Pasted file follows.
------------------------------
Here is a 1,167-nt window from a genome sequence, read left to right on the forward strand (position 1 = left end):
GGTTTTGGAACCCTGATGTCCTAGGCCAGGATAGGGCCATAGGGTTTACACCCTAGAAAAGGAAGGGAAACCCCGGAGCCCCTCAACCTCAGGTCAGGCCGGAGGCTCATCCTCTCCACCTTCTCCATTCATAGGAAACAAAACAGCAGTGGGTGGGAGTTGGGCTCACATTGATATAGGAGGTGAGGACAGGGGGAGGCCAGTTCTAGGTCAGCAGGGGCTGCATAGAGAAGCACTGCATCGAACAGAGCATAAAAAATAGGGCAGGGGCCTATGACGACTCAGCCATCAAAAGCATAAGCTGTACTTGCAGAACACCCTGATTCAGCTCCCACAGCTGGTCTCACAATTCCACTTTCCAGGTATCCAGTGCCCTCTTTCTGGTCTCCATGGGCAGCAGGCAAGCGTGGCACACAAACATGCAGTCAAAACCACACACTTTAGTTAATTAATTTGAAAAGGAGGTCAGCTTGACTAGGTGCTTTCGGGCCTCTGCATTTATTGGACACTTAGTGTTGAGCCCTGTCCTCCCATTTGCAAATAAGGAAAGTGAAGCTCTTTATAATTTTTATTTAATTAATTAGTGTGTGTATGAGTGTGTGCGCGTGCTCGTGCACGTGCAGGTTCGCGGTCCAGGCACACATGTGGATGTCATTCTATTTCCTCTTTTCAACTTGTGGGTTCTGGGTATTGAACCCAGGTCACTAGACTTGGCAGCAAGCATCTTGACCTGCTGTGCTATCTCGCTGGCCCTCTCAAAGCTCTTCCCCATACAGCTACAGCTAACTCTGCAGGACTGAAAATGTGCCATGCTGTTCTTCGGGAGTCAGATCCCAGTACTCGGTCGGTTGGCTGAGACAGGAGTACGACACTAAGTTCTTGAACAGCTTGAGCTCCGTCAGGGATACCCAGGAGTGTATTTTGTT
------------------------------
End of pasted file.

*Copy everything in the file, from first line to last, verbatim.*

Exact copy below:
Here is a 1,167-nt window from a genome sequence, read left to right on the forward strand (position 1 = left end):
GGTTTTGGAACCCTGATGTCCTAGGCCAGGATAGGGCCATAGGGTTTACACCCTAGAAAAGGAAGGGAAACCCCGGAGCCCCTCAACCTCAGGTCAGGCCGGAGGCTCATCCTCTCCACCTTCTCCATTCATAGGAAACAAAACAGCAGTGGGTGGGAGTTGGGCTCACATTGATATAGGAGGTGAGGACAGGGGGAGGCCAGTTCTAGGTCAGCAGGGGCTGCATAGAGAAGCACTGCATCGAACAGAGCATAAAAAATAGGGCAGGGGCCTATGACGACTCAGCCATCAAAAGCATAAGCTGTACTTGCAGAACACCCTGATTCAGCTCCCACAGCTGGTCTCACAATTCCACTTTCCAGGTATCCAGTGCCCTCTTTCTGGTCTCCATGGGCAGCAGGCAAGCGTGGCACACAAACATGCAGTCAAAACCACACACTTTAGTTAATTAATTTGAAAAGGAGGTCAGCTTGACTAGGTGCTTTCGGGCCTCTGCATTTATTGGACACTTAGTGTTGAGCCCTGTCCTCCCATTTGCAAATAAGGAAAGTGAAGCTCTTTATAATTTTTATTTAATTAATTAGTGTGTGTATGAGTGTGTGCGCGTGCTCGTGCACGTGCAGGTTCGCGGTCCAGGCACACATGTGGATGTCATTCTATTTCCTCTTTTCAACTTGTGGGTTCTGGGTATTGAACCCAGGTCACTAGACTTGGCAGCAAGCATCTTGACCTGCTGTGCTATCTCGCTGGCCCTCTCAAAGCTCTTCCCCATACAGCTACAGCTAACTCTGCAGGACTGAAAATGTGCCATGCTGTTCTTCGGGAGTCAGATCCCAGTACTCGGTCGGTTGGCTGAGACAGGAGTACGACACTAAGTTCTTGAACAGCTTGAGCTCCGTCAGGGATACCCAGGAGTGTATTTTGTT